They often just encrypt the avi file, and provide an exe called "MovieDecryptor.exe", or even "CodecInstaller.exe". Sometimes the movie is even nothing more than two hours of a screen showing a URL to visit. Very rarely, I suppose, they might try to exploit vulnerabilities in movie players though specially crafted AVI files, or whatever, but I suspect that's just simply too hard for most people. Especially when the exe files will catch plenty of downloaders.
I've seen the above methods used often, but I've never seen a file called *.avi.exe - not sure why, it seems like an even better method to me.
There will always be the homeless
Why would you believe that? Houses aren't even all that expensive.
They do keep their proprietary OS from running on other hardware.
Do they do this actively, through cryptographic techniques etc, or do they do it just by not writing drivers for other hardware?
the music is available to all users, etc, etc.
The kids strongly dislike the music I listen to, and the feeling is (somewhat) mutual.
Airdrop has never worked well for me
Me neither. What is up with that feature? It's a total disaster.
Most people are wrong.
Create apple ID accounts for your kids, and gift them apps if they need stuff. Create gmail accounts for your kids, so they can have their own email addresses. Put credit card information in neither, of course. Put two factor on everything, because kids always choose crap passwords, and make sure you store those passwords somewhere safe because kids can't remember anything. This makes life far, far, simpler. Having one account seems simple at first, but rapidly becomes a nightmare.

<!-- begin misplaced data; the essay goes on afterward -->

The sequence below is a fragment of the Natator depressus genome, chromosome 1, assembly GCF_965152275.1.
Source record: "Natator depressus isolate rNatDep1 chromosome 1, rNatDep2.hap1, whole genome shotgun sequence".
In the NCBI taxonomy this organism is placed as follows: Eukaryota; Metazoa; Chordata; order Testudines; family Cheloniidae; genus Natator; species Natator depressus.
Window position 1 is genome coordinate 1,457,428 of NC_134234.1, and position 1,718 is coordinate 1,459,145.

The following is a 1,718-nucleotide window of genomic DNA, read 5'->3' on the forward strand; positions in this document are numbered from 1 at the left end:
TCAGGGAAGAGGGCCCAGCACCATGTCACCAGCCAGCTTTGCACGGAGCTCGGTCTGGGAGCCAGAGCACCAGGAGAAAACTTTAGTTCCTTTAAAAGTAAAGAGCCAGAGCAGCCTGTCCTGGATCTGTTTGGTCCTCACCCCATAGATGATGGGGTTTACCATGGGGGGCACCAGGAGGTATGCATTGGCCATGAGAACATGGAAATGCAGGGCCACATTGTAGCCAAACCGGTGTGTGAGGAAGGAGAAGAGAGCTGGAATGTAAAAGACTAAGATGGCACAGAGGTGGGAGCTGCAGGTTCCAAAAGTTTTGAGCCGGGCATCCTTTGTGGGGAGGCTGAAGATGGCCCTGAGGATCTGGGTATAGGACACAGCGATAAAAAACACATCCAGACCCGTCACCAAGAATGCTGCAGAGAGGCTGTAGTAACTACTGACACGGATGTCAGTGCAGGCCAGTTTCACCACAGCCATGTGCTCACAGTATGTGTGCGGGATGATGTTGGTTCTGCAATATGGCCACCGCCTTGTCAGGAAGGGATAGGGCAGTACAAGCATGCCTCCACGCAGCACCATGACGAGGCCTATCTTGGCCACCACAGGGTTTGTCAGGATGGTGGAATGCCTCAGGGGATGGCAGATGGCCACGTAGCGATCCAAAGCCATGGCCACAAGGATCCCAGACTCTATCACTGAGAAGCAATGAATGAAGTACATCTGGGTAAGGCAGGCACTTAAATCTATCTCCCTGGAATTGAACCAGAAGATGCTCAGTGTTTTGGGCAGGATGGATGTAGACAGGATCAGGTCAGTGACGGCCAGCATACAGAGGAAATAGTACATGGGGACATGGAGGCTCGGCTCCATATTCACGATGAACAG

The idea of having my kids signed into my apple ID on their devices (which they have to have for school, by the way, before you start telling me that kids shouldn't own iPads etc) is a terrible one. A friend of mine managed to allow her kid to run up huge bills, precisely because she'd used her own apple ID on her kids ipad, and the kid bought $500 of in-game nonsense without her knowledge.
The issue isn't the removal of the headphone jack - they've been a terrible and unreliable piece of technology for decades. Professional gear doesn't use 3.5mm jacks, it uses 1/4" jacks, or XLR leads, or optical, or whatever. I don't use a 3.5mm jack on my work machine, I use a USB headset. Minijacks are fragile and crap. Even now, if you pop around to a non-techy person's house, and fancy putting some music from your device onto their stereo, the chances are that they won't have a minijack connector, and you'll be using bluetooth, or you'll be out of luck.
The issue is that it hasn't been replaced with something standard. The Lightning connector is an Apple controller digital interface, that no other device, not even their laptops, support.
God may be subtle, but he isn't plain mean. -- Albert Einstein